Comfort and convenience
Designed with end of life care in mind, adaptive pajamas are open-backed and provide the illusion of full-style pajamas. Discrete velcro ensures a secure, loose-fit while attractive print-style enhances the overall appearance of the adaptive pajamas. Unique for fine detail, including trim, adaptive pajamas are also 100% cotton and provide the ultimate comfort next to sensitive skin.
Men and women’s styles available
Adaptive pajamas are available in both men and women’s styles that are designed for easy-on and easy-off convenience. Women’s adaptive pajamas are available in both short and long sleeve gown styles with beautiful lace detail. Men’s styles come in a variety of night-shirt designs, and also include both short and long sleeve options.
Innovative pajama design
All designs are open to the back and incorporate velcro closure at the shoulder to help the elderly stay comfortable and easily change in and out of the pajamas as needed for medical care. Since adaptive pajamas open up completely, patients are easily able to slide into the sleeves and never need to raise or lower their arms, as required by traditional pajamas.
Adaptive sleepwear is an excellent solution for elderly patients with decreased range of motion, less than adequate mobility, wheelchair or bedridden and even paralyzed patients. Dressing can be both challenging and a source of undue frustration for the elderly however, with adaptive clothing and pajama solutions available, patients never have to over exert themselves or be uncomfortable again. Affordable, intelligently designed and attractive, adaptive styles are both practical and appreciated.
When someone you love is in a Hospice facility, it is important that they stay as comfortable as possible. This can be achieved by getting Hospice pajamas. These clothes are ideal for those who are unable to get out of bed or those who are frail and can no longer dress themselves.
1) Sense of Freedom
You can make sure your family member keeps their independence as long as possible. It is easy to get the pajamas on and off so that the patient can try to do daily activities, if possible, alone or with minimal help.
Although Hospice pajamas are similar to what you might see in a hospital, there are some colors and patterns that look like ordinary pajamas that you would find in a retail store. The prints are often sophisticated for adults who want to keep clothing that is in style while being in bed.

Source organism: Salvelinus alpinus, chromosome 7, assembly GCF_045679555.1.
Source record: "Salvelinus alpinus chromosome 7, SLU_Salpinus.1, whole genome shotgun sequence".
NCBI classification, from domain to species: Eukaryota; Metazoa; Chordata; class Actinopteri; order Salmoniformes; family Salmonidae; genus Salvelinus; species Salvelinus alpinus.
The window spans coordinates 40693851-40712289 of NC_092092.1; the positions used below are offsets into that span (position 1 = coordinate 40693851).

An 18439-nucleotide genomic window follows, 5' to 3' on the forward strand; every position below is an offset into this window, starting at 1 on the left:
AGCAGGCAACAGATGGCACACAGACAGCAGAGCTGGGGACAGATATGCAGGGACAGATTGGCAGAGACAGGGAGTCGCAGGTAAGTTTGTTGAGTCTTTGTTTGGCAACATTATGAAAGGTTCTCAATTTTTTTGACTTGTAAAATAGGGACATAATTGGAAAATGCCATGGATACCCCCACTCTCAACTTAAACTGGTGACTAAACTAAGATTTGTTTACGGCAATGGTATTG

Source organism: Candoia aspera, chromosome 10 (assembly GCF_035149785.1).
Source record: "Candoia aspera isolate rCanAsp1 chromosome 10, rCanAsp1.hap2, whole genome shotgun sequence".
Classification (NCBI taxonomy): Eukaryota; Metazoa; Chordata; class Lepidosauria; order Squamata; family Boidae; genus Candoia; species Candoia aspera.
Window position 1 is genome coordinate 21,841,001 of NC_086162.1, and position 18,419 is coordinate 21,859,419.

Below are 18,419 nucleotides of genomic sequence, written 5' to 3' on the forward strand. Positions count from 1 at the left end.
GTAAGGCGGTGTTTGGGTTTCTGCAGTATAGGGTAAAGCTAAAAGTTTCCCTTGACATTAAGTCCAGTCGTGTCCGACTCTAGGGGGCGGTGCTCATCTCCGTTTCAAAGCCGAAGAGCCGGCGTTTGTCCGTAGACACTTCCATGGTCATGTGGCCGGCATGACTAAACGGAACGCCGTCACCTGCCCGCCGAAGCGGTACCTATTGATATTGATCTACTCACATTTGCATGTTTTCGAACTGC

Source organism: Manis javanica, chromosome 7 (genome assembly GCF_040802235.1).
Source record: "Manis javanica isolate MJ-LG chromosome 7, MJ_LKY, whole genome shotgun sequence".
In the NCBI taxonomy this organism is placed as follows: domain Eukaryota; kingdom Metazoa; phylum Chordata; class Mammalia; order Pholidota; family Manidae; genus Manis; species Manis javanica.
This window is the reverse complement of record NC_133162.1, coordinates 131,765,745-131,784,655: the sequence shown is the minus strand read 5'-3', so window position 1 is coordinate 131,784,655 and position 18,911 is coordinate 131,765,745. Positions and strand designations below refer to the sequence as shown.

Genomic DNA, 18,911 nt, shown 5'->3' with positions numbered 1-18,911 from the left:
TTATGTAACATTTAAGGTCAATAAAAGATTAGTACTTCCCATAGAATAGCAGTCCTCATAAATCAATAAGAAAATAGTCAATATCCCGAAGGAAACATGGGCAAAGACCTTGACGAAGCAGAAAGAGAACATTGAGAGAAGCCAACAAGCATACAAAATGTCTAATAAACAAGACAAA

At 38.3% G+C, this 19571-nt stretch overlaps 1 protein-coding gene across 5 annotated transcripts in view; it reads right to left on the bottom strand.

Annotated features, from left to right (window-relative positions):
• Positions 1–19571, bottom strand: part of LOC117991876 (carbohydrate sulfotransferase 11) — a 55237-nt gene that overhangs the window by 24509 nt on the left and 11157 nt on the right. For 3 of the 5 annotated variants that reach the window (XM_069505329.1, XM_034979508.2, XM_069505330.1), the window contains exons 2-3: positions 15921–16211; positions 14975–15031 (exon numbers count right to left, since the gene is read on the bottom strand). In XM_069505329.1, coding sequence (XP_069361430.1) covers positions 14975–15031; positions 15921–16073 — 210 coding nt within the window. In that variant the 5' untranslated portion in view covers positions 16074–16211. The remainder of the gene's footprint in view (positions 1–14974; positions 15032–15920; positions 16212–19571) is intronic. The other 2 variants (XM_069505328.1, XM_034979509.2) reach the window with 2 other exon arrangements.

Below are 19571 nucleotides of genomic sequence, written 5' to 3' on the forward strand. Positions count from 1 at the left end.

3) Easy Accessibility
Hospice pajamas make it easy for the patient to go to the bathroom or change clothes. Buttons are easy to maneuver for both the family of the patient, the patient and the nursing staff. Most buttons are in the back of the Hospice pajamas so that all is required is to slide the sleeves over the arms. Some of the Hospice pajamas have Velcro so that it is easier to get the clothing on and of in an emergency.
You will notice the soft material of the Hospice pajamas as they are made with 100% cotton. This gives the patient something soft to sleep in while on a bed or while sitting in a chair.
5) Maintains Dignity
Your family member won’t need to feel like he is in a medical facility when wearing the Hospice pajamas. They are similar to those that are worn at home. When your loved one feels like he is at home, it makes spending quality time much easier on the entire family.
Hospice Nursing Home Pajamas: Show You Care
• Hospice nursing home pajamas are especially easy to put on and take back off, for the patient as well as the patient’s helpers. The men’s line is styled such that the top portion of the nightshirt looks just like a button-up, collared shirt. This is important, because our elders may be growing old but they deserve their dignity preserved as well.
• Wearing this, the patient will feel better about themselves, feel dressed and more hopeful for the day that lies ahead. The hospice nursing home pajamas nightshirts open from the back so that nurses can help them change into a clean one easily and quickly.
• Hospice nursing home pajamas also come in feminine styles for women. With pretty detail and delicate necklines, she will feel pretty and therefore feel better about herself and her surroundings.
• These also open at the back for easy on and off. With hospice nursing home pajamas, your loved one will feel a sense of relief instead of dread when it comes time to change their clothes. With hospice nursing home pajamas, you are showing them that you do care.
Hospice nursing home pajamas are more than just clothing. They are something simple that will make your loved one’s life so much easier and more enjoyable. When we look good, we feel good, and feeling hopeful during a hospice stay is vital to the patient’s wellness and healing.